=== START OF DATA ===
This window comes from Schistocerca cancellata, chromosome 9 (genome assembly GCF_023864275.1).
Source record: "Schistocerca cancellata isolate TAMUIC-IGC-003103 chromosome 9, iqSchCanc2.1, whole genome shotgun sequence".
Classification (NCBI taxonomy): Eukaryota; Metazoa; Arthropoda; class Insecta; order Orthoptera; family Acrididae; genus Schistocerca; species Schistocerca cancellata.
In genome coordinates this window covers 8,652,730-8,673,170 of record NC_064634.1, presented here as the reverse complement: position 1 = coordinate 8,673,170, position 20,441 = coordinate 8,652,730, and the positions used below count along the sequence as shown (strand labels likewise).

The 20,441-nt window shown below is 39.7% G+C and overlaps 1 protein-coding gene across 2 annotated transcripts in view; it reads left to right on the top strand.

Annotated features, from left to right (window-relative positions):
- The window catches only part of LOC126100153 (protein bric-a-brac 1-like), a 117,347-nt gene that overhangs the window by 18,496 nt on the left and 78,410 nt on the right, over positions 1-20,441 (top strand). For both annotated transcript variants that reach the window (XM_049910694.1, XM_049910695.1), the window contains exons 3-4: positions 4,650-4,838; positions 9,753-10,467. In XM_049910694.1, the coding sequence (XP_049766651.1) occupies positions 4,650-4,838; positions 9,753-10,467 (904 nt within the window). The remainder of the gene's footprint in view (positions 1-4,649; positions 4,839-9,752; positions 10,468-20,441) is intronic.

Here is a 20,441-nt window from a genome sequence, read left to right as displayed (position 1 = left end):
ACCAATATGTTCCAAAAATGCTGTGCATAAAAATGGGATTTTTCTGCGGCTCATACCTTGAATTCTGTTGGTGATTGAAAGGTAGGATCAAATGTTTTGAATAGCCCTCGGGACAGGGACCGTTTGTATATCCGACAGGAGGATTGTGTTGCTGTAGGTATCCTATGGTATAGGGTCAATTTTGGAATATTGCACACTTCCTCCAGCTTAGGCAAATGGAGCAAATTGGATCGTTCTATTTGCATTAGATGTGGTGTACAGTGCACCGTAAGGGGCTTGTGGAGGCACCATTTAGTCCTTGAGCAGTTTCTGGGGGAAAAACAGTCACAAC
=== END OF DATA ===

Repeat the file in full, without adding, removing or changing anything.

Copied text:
This window comes from Schistocerca cancellata, chromosome 9 (genome assembly GCF_023864275.1).
Source record: "Schistocerca cancellata isolate TAMUIC-IGC-003103 chromosome 9, iqSchCanc2.1, whole genome shotgun sequence".
Classification (NCBI taxonomy): Eukaryota; Metazoa; Arthropoda; class Insecta; order Orthoptera; family Acrididae; genus Schistocerca; species Schistocerca cancellata.
In genome coordinates this window covers 8,652,730-8,673,170 of record NC_064634.1, presented here as the reverse complement: position 1 = coordinate 8,673,170, position 20,441 = coordinate 8,652,730, and the positions used below count along the sequence as shown (strand labels likewise).

The 20,441-nt window shown below is 39.7% G+C and overlaps 1 protein-coding gene across 2 annotated transcripts in view; it reads left to right on the top strand.

Annotated features, from left to right (window-relative positions):
- The window catches only part of LOC126100153 (protein bric-a-brac 1-like), a 117,347-nt gene that overhangs the window by 18,496 nt on the left and 78,410 nt on the right, over positions 1-20,441 (top strand). For both annotated transcript variants that reach the window (XM_049910694.1, XM_049910695.1), the window contains exons 3-4: positions 4,650-4,838; positions 9,753-10,467. In XM_049910694.1, the coding sequence (XP_049766651.1) occupies positions 4,650-4,838; positions 9,753-10,467 (904 nt within the window). The remainder of the gene's footprint in view (positions 1-4,649; positions 4,839-9,752; positions 10,468-20,441) is intronic.

Here is a 20,441-nt window from a genome sequence, read left to right as displayed (position 1 = left end):
ACCAATATGTTCCAAAAATGCTGTGCATAAAAATGGGATTTTTCTGCGGCTCATACCTTGAATTCTGTTGGTGATTGAAAGGTAGGATCAAATGTTTTGAATAGCCCTCGGGACAGGGACCGTTTGTATATCCGACAGGAGGATTGTGTTGCTGTAGGTATCCTATGGTATAGGGTCAATTTTGGAATATTGCACACTTCCTCCAGCTTAGGCAAATGGAGCAAATTGGATCGTTCTATTTGCATTAGATGTGGTGTACAGTGCACCGTAAGGGGCTTGTGGAGGCACCATTTAGTCCTTGAGCAGTTTCTGGGGGAAAAACAGTCACAAC